Obama is the same as Bush. I'll never know why Republicans hate him so much when he has continued almost every single plan GW Bush set into motion. He's playing by Republican rules, and keeping this massive war profiteering thing going to boot. It's a Republican wet dream and they still hate him.

I'm guessing the only thing stronger than Republican greed is Republican racism, and that's why they hate him.

People like John McCain have damned Obama for policies *identical* to ones that he approved under Bush. The only thing that changed was the President's skin color. Everything else is the same.

You know for damn sure if we had a Republican president right now nobody would have cared about a "Benghazi cover-up" or drone strikes.

I'm a liberal, and I voted for Obama simply because Mitt Romney was a worse choice. Obama was the least-worst choice. By no means do I think he's doing a good job nor do I want him as President, but I know Mitt would have been even worse.

Re:Question for you liberals... (0)

Anonymous Coward | about a year ago | (#43108043)

I am a liberal. I strongly opposed warrantless wiretapping. I also strongly oppose drone assassination on American soil. I am willing to have a discussion about drone assassination in war zones. I am not willing to believe the Obama administration's assertion that by default, everyone who has ever been killed in a drone strike was a target who constituted an imminent threat. I think there needs to be a more transparent and rigorous review process for drone strikes.

I absolutely oppose armed drones in the air above the US. I oppose blanket surveillance drones in the are above the US.

"We liberals" are not of a single mind, and often disagree with those elected to represent us, regardless of whether or not we voted for them. I voted for Obama, but that does not excuse in my mind those things that he does that I think are wrong. At the same time, I suspect that he's doing less that I think wrong than Romney would have.

Re:Question for you liberals... (2)

MrHanky (141717) | about a year ago | (#43108077)

Yeah, what's up with that? One would expect to hear from the ACLU, which one does [aclu.org] . Perhaps the Huffington Post would have a bunch of murdered children covering their front page, like this [huffingtonpost.com] . One would not, however, expect the Democrats themselves to attack their own presiden, which they don't. That's just not how party politics work.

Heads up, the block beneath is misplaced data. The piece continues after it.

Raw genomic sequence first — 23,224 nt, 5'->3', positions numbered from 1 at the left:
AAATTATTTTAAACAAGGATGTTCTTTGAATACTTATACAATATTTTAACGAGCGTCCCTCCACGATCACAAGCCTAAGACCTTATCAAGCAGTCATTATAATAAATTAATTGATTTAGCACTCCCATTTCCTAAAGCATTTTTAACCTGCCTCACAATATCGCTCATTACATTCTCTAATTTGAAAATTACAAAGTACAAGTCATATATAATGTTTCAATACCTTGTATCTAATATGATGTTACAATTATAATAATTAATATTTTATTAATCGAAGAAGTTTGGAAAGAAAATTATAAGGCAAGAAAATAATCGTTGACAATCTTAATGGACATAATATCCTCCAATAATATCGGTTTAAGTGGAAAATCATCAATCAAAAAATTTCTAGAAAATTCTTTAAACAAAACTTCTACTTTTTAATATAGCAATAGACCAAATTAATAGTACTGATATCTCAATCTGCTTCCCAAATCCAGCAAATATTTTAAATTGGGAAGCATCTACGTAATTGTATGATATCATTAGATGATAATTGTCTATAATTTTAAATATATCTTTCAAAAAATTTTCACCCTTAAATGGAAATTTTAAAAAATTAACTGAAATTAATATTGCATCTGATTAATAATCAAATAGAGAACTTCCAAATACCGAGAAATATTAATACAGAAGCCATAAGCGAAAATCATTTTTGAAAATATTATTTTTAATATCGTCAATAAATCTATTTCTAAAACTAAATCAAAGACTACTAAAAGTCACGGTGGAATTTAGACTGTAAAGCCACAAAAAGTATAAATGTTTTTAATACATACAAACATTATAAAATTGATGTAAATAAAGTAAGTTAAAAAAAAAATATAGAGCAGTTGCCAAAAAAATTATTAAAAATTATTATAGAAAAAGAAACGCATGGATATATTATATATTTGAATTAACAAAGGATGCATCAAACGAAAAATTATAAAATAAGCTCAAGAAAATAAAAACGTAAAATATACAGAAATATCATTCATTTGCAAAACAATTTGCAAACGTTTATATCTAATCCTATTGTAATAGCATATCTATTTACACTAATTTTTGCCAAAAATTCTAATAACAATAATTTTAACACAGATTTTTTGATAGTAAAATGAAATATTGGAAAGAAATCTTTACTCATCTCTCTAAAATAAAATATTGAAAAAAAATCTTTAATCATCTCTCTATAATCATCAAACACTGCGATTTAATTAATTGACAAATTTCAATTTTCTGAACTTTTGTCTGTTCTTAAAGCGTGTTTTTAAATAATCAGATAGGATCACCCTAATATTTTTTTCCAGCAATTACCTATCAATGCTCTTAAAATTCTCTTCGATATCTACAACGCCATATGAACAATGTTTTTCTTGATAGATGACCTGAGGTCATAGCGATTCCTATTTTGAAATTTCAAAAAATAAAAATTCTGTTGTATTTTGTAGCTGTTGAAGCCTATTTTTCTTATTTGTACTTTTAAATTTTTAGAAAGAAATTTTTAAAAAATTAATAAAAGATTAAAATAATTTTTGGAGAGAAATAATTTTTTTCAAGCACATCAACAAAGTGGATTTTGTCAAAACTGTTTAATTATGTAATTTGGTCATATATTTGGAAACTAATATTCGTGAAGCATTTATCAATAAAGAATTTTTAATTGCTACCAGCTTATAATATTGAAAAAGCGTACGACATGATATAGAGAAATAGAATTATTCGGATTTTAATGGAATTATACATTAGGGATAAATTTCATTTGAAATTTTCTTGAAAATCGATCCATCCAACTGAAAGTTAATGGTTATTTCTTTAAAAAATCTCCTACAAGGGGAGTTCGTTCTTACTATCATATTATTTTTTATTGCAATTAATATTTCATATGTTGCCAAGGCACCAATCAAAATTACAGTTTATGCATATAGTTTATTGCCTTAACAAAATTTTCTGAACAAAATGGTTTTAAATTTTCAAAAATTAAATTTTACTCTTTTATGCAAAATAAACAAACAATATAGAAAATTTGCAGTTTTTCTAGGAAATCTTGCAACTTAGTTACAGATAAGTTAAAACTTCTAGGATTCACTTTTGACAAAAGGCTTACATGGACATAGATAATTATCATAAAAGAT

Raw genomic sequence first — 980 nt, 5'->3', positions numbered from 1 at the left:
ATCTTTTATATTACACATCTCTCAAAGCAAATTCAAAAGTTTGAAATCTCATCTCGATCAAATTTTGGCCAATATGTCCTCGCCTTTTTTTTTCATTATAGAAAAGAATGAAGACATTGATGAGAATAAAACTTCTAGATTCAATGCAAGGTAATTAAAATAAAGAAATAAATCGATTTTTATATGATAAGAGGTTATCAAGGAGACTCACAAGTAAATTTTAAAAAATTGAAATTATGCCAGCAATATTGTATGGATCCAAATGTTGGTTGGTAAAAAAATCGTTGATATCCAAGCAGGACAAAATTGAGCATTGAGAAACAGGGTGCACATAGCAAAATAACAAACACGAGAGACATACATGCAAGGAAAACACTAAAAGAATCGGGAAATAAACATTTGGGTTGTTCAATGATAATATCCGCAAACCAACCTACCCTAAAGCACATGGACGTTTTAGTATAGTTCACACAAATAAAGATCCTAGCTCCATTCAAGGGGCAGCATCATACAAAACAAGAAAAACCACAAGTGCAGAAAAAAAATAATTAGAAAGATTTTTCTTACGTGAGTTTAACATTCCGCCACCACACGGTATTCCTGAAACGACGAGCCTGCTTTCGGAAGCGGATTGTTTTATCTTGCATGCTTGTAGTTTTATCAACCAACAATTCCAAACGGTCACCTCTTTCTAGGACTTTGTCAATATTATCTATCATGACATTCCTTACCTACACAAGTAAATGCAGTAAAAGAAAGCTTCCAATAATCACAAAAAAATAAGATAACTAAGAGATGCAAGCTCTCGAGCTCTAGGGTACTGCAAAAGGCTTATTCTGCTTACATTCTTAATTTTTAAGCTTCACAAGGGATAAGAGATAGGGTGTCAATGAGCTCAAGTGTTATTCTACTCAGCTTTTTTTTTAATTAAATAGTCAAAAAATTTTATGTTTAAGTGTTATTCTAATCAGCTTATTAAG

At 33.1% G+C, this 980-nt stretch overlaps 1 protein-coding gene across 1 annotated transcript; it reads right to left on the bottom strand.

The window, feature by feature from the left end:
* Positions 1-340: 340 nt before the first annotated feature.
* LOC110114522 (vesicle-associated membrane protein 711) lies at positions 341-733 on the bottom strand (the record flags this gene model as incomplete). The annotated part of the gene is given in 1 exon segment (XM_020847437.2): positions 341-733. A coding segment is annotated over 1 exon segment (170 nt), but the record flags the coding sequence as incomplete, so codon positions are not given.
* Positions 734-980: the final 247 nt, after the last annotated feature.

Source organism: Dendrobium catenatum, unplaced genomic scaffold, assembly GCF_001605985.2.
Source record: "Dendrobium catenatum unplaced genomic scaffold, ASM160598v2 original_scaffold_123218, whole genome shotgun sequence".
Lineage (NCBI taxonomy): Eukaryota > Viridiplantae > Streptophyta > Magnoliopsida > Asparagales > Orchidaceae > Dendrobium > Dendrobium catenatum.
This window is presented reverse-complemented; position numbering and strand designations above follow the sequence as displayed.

system capture (1)

swschrad (312009) | about a year ago | (#43108091)

"oh, but I can't show you the data, it's classified." meaning "I can't turn this boat on a dime, and frankly, it would spill my drink if I could."

Re:Question for you liberals... (0)

Anonymous Coward | about a year ago | (#43108099)

Warrantless wiretapping still leaves a lot of people fuming, regardless of their political affiliation. While justifications do exist, we lack any hard numbers because the programs remain classified. As near as I can tell, the only avid supporters of the wiretapping programs are deeply entrenched in the intelligence community, where the goal is already to gather as much information as possible without getting in trouble. To anyone outside that community, it's a gross invasion of privacy, the scale of which we can only guess at.

Perhaps there are people outside of government who support warrantless wiretapping, but I've never seen them or read comments from them.

Texas Law trumps Fed actions? (0)

Anonymous Coward | about a year ago | (#43107251)

If this is a state law then I would expect it would control the state law enforcement agencies. But would it be able to stop the federal law enforcement agencies from doing whatever they wanted?

Re:Texas Law trumps Fed actions? (1)

Attila Dimedici (1036002) | about a year ago | (#43107435)

That would depend on whether or not the federal authorities are asking for information from a business with offices in the state of Texas. Depending on how this law is written, it is possible that a business with offices in Texas which provided information to federal law enforcement agencies that did not have a warrant for that information could be found liable for violation of this law. It is also possible that individuals with such a company could be found criminally liable (although I doubt the law is written that way). Of course the question then becomes whether or not the courts would allow the state of Texas to apply penalties in that case. It is also possible that federal courts might choose to rule evidence acquired by federal agencies without a warrant inadmissible in light of this law (which by its existence could be construed to create a presumption of privacy).

US's activities wrt Europe should show you how it (0)

Anonymous Coward | about a year ago | (#43107615)

US's activities wrt Europe should show you how it will work.

The US companies with a presence in the EU cannot hand over to the US government private information. To withold it is a crime in the USA. The companies with a presence in the USA do what the USA demands.

It will be the same with Texas.

and yet they're so far out there on patents (1)

Chirs (87576) | about a year ago | (#43107271)

Interesting that they're big on personal liberty when it comes to this, but yet they're so biased in favour of patent holders in the Eastern District

Re:and yet they're so far out there on patents (1)

Attila Dimedici (1036002) | about a year ago | (#43107357)

Patent law is federal, not state. The state of Texas has no jurisdiction over patents. The "Eastern District" of which you speak is a federal district court populated by judges appointed by the President (whoever was President when they were appointed). I will repeat, Texas law has no impact whatsoever on decisions coming out of the Eastern District of Texas court.